First adapted from “Do You Stretch the Truth?,” first published in the September 2012 issue of Negotiation.
Tell the truth: Have you lied to a salesclerk or service provider lately? Maybe you blamed a restaurant for messing up your reservation, though you suspect
you probably provided the wrong date over the phone.
Or, after missing a deadline to return a piece of merchandise, you might have tried to win a clerk’s sympathy—and leniency—by referring to a family emergency that never really happened.
At some point or another, most people resort to little white lies—or even big ones—when negotiating for what they want from an organization. Such lies are especially tempting in negotiations with someone we don’t expect to meet again. We worry less about inconveniencing people we don’t know than those we do, and we also have less concern about damaging our reputation in a onetime encounter.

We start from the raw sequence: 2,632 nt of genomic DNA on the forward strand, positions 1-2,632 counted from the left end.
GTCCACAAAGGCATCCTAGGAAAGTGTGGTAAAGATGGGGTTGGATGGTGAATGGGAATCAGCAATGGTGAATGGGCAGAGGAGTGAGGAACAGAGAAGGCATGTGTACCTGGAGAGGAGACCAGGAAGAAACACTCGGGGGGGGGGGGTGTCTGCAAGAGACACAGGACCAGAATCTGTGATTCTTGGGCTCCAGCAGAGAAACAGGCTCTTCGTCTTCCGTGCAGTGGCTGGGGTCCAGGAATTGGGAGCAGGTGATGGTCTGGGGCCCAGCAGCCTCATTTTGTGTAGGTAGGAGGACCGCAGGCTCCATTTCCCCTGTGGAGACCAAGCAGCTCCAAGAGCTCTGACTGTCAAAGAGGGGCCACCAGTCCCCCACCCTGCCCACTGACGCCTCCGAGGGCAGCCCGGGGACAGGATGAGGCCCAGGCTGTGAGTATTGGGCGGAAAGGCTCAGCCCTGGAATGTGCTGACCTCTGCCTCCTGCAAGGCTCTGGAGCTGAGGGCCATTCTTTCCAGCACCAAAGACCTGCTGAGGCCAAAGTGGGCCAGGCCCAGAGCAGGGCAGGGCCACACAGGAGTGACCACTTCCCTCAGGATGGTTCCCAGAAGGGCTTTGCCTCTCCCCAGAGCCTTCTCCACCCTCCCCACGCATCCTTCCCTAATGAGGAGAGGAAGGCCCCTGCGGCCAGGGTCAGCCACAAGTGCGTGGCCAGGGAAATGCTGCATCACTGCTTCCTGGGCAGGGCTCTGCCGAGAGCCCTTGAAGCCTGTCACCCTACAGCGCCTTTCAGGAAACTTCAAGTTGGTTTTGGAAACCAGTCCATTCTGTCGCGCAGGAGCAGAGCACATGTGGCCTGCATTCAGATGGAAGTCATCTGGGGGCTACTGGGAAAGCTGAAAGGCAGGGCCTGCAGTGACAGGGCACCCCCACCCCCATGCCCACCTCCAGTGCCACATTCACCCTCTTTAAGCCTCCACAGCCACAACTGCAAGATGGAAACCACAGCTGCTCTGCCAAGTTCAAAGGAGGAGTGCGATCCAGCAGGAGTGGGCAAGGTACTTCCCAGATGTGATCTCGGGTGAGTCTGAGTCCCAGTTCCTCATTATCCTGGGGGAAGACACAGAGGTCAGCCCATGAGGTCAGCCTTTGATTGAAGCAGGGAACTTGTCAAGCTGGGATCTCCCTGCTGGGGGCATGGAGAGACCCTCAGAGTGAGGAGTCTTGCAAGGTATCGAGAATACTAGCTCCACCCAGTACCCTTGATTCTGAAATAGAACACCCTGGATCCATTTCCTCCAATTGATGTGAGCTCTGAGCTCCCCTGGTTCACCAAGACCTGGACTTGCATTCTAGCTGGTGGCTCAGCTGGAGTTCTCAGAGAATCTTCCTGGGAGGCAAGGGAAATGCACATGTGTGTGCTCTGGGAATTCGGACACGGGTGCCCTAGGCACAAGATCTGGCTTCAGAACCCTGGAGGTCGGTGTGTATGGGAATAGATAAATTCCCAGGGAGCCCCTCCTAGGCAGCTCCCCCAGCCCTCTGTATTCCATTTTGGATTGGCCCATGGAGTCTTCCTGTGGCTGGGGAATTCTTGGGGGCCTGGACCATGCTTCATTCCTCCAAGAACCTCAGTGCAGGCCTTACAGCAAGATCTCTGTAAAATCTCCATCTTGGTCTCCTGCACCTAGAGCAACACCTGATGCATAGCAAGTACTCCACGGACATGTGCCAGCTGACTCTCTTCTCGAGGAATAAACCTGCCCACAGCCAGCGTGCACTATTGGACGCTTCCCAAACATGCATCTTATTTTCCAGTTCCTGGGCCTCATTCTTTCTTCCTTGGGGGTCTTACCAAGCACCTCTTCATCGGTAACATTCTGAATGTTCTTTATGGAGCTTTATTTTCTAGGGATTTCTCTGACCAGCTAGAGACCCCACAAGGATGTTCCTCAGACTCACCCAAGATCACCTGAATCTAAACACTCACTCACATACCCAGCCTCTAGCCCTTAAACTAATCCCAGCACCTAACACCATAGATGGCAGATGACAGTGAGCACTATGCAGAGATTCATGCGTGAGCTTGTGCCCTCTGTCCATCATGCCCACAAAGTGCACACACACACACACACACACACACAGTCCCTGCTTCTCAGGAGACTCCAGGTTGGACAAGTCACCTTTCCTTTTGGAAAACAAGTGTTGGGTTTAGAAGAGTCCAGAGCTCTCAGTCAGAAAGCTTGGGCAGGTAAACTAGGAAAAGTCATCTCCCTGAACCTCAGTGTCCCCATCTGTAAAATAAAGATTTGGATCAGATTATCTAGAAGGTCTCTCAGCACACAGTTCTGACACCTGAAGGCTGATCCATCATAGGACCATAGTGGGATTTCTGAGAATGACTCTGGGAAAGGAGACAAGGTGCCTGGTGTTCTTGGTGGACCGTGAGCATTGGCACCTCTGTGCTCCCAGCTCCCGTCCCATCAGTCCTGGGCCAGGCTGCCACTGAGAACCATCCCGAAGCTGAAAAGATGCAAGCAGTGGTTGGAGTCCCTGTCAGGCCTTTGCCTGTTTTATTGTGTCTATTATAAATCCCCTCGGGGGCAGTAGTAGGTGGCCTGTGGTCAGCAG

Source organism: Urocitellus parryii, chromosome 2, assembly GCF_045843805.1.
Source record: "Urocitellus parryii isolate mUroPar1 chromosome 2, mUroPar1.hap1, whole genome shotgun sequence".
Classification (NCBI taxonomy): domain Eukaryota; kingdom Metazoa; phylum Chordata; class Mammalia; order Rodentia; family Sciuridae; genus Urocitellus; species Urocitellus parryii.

Such lies may seem benign, but they impose actual harm, ranging from a minor inconvenience to a significant financial cost. How can you more closely align your negotiating behavior with your sense of ethics?
In a negotiation, our snap judgments are likely to be more biased and less ethical than our more reasoned thought processes, write Harvard Business School professor Max H. Bazerman and Notre Dame University professor Ann E. Tenbrunsel in their book Blind Spots: Why We Fail to Do What’s Right and What to Do about It (Princeton University Press, 2011).
So, when possible, take time to think through how you will approach a pending negotiation over an item or a service, including how you will respond if the other party isn’t swayed by your arguments. With a little advance planning, you should be able to come up with a negotiating strategy that is both ethical and persuasive.
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